What children are really thinking during tantrums and how to encourage better behaviour at half-term

What’s My Child Thinking? looks at more than 100 everyday situations involving kids aged from two to seven.

It references research to help work out what your child is thinking and offers ways to respond in simple steps.

Here author Tanith Carey reveals ways to get a ­better behaved child by next weekend.

I want it now

When you get a tub of ice cream from the freezer, you tell your child it will be five minutes until it is ready to serve.

She says: “I want it now.”

You might think: “Can’t she wait?”

She will be thinking: “The ice cream is right there. Why can’t I eat it now?”

Being told to wait is a challenge for children. Delaying gratification in this way takes higher brain skills that do not develop in youngsters until they are between three and five.

The best approach is to shift your child’s attention away from the cause of their frustration.

Point out something more interesting, such as what the cat is up to.

Or set a timer and give her a simple challenge — see how many Lego pieces can she pick up before the buzzer goes off, say. Tell her the ice cream will be ready to eat after that.

This gives your child a more concrete interpretation of how long she needs to wait and offers her a feeling of control.

No, no, no!

You need to pop to the shops but your child throws a ­tantrum.

You might think: “This is stressful. Why does he have to lose it?”

He is thinking: “I don’t know any other way to say, ‘I want to stay here and play’.”

If your child is under the age of four, their “higher brain” is not yet developed enough to deal with powerful feelings of frustration.

When young children are angry, it triggers a primal part of the brain called the amygdala which is wired to respond to threats. This floods your child’s body and brain with stress hormones.

At times like this, there is no point shouting back — or trying to reason with them. They won’t hear what you have to say.

Focus on controlling your own responses and remember, your child isn’t being deliberately defiant. They just can’t express their feelings in words. Stay close by but do not try to talk, shout or make eye ­contact with your child.

When they start to settle, use a soft voice and help them verbalise their feelings more reasonably.

I bit them

At playgroup, you spot a child crying because your daughter has bitten them. She says of her playmate: “He took my best toy.”

You think: “Her behaviour makes me look like a terrible parent.”

She is thinking: “I know that when I bite, I always get a big reaction.”

Around the age of two or three, your child may bite others for a range of reasons. It could be to release frustration, protect her “turf” in a row over a toy or because she feels threatened.

She resorts to biting because she hasn’t developed the higher brain skills to resist her primitive impulses to lash out.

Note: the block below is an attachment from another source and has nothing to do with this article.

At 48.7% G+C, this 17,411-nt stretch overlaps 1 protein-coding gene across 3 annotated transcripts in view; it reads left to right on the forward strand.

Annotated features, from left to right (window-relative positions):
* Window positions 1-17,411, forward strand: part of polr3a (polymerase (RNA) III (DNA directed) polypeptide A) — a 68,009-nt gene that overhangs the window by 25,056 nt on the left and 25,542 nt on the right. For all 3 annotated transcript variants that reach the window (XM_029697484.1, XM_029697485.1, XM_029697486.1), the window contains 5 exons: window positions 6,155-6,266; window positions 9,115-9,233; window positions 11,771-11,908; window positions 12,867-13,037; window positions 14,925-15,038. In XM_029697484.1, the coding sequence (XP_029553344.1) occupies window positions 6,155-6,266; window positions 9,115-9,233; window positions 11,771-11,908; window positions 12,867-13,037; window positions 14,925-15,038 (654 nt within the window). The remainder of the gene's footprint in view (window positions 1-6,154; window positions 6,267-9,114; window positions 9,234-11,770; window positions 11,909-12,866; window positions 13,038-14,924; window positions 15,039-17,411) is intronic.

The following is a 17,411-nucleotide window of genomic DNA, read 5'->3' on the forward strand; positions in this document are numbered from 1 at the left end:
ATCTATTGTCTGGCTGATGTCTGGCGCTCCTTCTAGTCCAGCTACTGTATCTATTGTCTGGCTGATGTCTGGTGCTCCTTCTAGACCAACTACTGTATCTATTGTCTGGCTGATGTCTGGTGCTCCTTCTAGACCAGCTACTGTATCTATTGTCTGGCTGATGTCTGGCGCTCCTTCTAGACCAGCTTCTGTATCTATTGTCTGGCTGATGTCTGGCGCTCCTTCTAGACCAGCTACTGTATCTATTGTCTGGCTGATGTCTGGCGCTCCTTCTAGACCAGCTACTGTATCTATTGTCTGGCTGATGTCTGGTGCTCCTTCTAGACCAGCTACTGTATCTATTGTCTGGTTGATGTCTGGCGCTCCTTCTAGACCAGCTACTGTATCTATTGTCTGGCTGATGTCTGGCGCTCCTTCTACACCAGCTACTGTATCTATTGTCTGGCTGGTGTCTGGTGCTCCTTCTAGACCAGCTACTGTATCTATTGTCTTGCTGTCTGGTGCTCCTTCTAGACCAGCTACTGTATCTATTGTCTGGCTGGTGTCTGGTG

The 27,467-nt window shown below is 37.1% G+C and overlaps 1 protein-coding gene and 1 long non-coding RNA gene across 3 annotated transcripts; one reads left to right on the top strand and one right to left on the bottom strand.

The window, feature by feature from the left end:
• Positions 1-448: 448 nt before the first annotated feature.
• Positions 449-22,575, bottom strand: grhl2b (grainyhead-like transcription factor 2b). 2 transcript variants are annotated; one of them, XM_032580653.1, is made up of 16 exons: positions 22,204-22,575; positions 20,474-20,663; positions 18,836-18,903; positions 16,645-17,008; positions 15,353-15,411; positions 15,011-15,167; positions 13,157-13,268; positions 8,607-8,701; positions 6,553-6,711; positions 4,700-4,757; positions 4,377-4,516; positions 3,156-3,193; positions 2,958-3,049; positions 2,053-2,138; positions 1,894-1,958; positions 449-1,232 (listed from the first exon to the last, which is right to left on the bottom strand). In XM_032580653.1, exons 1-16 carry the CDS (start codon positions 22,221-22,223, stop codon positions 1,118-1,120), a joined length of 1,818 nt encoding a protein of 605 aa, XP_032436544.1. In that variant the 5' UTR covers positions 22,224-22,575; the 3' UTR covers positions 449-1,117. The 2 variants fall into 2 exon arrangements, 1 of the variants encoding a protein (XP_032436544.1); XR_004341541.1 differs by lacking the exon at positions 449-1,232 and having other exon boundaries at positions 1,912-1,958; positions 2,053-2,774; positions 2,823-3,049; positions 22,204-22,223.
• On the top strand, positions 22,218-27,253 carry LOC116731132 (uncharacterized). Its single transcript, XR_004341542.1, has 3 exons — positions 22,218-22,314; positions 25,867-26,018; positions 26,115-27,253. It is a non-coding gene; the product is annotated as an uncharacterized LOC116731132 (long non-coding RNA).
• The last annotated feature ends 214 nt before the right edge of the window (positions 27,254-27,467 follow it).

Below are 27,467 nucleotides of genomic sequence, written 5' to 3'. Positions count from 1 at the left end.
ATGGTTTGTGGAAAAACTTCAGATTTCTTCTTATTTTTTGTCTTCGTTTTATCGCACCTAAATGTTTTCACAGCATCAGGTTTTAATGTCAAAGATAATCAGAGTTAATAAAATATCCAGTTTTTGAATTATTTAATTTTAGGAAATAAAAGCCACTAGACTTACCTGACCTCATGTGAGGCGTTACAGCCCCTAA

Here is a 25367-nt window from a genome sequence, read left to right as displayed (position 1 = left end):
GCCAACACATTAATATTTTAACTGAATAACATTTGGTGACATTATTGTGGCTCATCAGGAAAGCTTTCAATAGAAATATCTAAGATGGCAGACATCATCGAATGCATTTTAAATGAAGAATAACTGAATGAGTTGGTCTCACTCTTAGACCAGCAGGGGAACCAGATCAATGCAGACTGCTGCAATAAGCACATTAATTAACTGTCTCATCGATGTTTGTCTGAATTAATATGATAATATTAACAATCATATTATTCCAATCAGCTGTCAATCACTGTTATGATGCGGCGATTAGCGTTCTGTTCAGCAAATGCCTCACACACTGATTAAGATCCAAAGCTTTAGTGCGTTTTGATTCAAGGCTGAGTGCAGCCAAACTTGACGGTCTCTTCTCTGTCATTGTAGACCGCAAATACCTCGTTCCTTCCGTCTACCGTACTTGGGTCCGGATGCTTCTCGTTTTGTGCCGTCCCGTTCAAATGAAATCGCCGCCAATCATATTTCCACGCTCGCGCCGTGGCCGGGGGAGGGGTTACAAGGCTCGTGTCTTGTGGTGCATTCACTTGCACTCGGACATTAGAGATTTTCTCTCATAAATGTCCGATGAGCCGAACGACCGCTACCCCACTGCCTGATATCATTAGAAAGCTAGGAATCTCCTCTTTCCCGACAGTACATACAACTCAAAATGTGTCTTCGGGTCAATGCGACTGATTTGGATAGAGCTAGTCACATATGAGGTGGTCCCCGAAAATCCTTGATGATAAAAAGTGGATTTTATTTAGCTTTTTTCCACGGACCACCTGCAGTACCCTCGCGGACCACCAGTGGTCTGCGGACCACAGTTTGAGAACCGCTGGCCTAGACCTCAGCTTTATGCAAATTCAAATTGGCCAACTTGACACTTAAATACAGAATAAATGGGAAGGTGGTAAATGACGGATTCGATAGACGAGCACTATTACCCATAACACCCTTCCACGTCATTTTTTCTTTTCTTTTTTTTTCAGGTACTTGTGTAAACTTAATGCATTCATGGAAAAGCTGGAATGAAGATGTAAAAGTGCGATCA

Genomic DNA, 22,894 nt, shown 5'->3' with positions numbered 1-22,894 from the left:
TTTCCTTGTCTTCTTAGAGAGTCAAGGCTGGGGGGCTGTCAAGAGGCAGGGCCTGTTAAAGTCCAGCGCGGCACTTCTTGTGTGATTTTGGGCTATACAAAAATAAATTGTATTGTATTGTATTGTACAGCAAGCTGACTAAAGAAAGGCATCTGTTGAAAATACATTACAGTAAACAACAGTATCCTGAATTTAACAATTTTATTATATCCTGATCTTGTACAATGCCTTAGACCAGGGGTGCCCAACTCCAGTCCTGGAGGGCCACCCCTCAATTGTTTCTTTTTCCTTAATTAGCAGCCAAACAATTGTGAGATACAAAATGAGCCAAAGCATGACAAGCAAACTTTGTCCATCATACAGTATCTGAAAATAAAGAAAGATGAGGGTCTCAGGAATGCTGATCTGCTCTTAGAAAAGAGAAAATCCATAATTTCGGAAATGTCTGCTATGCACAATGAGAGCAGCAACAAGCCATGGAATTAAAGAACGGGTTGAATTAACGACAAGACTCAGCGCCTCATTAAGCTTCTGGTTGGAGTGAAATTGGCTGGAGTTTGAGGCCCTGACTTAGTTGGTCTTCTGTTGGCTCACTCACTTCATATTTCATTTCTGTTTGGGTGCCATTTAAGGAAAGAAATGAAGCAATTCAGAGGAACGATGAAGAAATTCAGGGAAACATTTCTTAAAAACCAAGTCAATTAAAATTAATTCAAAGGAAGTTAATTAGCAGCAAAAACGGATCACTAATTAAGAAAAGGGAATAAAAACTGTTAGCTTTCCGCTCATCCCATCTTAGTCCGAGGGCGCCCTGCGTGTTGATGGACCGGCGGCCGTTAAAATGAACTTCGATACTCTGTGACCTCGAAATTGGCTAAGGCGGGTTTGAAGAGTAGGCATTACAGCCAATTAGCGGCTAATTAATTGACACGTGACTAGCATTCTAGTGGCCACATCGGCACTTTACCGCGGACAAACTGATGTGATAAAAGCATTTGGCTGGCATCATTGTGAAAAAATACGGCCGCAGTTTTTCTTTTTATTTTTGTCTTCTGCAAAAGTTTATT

Rather than shout and further raise her stress levels, remove her from the situation, look her in the eye and say: “No, that’s not acceptable. You can be angry but you mustn’t bite or hit.”

When the incident is over, ask your child to talk through what she could have done differently.

This will help her use her ­rational thought processes and learn to master her impulsive behaviour.

That's mine

Your child refuses to share his favourite dinosaur toy with your friend’s son on a playdate. You might think: “My friend will think my child doesn’t play nicely.”

He’s thinking. “This is my home. Everything here belongs to me.”

Studies show young kids are less likely to learn to share their things if you tell them they have to.

Don’t take away his toy as a punishment — that will make him more possessive.

Instead, suggest he makes his friend feel happier by letting him have a short turn with the toy.

Then distract your child until it is time for his friend to give it back.

If a friend is coming over to your house, suggest your child only puts out the toys he doesn’t mind others playing with.

No vegetables

Your child is playing with her broccoli instead of eating it. She says: “I don’t like it.”

You might think: “I’ve cooked her a nice meal and she’s wasting it.”

She’s thinking: “It’s funny watching Mummy get cross but it’s up to me what I eat.”

Kids don’t have much power in their lives — but one thing they can control is whether they open or shut their mouth. Try not to get hung up on one meal. Reassure yourself they are likely to be getting enough ­nourishment across the whole day.

Reduce the amount on her plate. A dish piled high can look daunting to a small child.

Instead, serve the food in small portions and have a little of the same too. She will like her food more if she sees you enjoying it.

No coat

It's cold outside but your child refuses to put on their coat.

You might think: “Getting out of the house is hard enough without her being so difficult.”

She is thinking: “I don’t like being bundled up.”

Shouting will only turn into a power struggle. It is useful to know that children often don’t feel the cold quite as much as grown-ups because they have a smaller skin surface and faster metabolism.

When she refuses, get down to the child’s level and speak softly.

Offer her a choice of two coats. By allowing your child to have a say, she is more likely to relax.

  • What’s My Child Thinking: Practical Child Psychology For Modern Parents, by Tanith Carey with Dr Angharad Rudkin (£16.99), is published by DK.

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